Recent years have seen an explosion in blogging. Platforms such as WordPress and others have ensured that everyone is able to have a site, and know enough to post up regular articles about everything from green living right through to SQL programming. As bloggers, we should celebrate the rise of the humble blog, as it turns from an exclusive media for business owners to a form of online diarizing about day-to-day life.
I was thinking today about saturation points. Is there such a thing as too much blogging? Is the rise of the blog making this vehicle a little jaded? People from all over the globe are logging in and letting us now the everyday detritus of their lives, from relationship problems to how to raise hamsters effectively. Is there a point when society will kick back and reject the blog as an overused format?
As of 2007, there were over 112,000,000 blogs in operation online. While many people launch a blog and then let it slide, realizing that it takes time and commitment to make it work, many more people have realized that blogging is one of the most effective ways of promoting both your company and your brand. Blogging is cheap, accessible, and simple to commence. It makes sense that more and more people are jumping on the blog bandwagon to promote their services with minimal outlay and maximum benefits.
How blogging has evolved…
The very first blog was launched in 1997, and the name ‘blog’ was coined by Jorn Barger at this point. The word ‘blog’ is both a noun and a verb, meaning we can use the term interchangeably to describe the platform, and the action. Before blogs, the only interactive vehicle we had was comment forums, where threads of posts led from one subject to another, or IRC. Before blogging went mainstream, people referred to their blogs as online magazines, ezines, or comment forums.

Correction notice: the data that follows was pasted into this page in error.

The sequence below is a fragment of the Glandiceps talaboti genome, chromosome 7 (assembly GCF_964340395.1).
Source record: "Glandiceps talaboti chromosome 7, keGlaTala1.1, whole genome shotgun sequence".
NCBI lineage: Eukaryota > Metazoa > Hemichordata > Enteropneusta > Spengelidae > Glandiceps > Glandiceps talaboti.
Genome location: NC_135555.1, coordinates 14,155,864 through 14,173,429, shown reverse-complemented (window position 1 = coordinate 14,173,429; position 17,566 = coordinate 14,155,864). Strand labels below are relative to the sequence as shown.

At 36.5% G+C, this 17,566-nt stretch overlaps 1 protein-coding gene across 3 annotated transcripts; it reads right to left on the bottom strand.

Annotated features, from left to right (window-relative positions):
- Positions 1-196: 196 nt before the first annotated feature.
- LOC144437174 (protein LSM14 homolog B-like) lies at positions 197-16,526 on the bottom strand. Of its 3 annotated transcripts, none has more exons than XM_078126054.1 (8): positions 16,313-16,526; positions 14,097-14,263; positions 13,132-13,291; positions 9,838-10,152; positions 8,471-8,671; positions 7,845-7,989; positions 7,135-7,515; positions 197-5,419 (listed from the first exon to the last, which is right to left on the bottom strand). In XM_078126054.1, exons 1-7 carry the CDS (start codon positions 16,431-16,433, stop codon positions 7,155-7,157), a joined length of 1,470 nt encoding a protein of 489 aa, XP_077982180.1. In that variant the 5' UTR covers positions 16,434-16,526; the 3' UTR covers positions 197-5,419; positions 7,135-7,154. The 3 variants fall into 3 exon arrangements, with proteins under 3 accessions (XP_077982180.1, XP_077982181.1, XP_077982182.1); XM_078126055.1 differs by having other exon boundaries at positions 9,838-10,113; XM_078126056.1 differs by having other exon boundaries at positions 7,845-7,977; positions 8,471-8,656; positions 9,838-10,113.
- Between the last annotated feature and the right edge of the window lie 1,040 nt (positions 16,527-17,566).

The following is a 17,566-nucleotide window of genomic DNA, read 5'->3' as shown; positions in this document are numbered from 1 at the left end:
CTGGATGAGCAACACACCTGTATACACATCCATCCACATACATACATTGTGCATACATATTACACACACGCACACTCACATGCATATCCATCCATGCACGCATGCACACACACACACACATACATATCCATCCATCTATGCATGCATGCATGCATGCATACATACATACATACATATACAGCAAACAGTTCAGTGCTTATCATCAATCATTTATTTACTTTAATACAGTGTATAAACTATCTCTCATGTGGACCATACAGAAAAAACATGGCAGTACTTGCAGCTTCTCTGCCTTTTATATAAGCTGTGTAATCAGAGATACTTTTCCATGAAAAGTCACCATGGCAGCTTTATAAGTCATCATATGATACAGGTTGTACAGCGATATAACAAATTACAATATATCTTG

Nowadays, blogging is as common in social media as email. Open Diary, Live Journal, WordPress and Blogger have made online journaling accessible, easy and free.
Why does everyone have the urge to blog?
Even people who don’t have a product to promote or a service to sell still relish the prospect of blogging. Before the humble blog was born, the only way people had to express their opinions was through publishing. Vanity publishing has always been popular, as writers expressed their views within a text and paid for it to be distributed. As the publishing industry became more difficult to permeate, people were stuck without a platform to air their views. The launch of blogging provided a free, easy and ultimately satisfying service for people who needed a place to sound off and attempt notoriety.
Humans like to express opinions. We spend the majority of our time formulating views and then sharing them with people. The onset of blogging made people feel confident enough to express their views, with no risk of censorship. From political blogging in troubled countries right through to the bored househusband looking to liven up their day, the world has embraced the media of blogging.
Is there such a thing as too much?
As with any popular platform, there is always a risk that too many people will jump on the bandwagon and flood the media market. As an advocate of blogging, I am always in favor of people expressing themselves through blogs. I think the trick is, when navigating your way through the myriad blogs out there, is to search carefully for subjects which interest you, and find like-minded individuals to follow. With so much choice out there, we are able to cherry-pick the best writing out there, and be selective when it comes to spending our time reading other people’s blogs.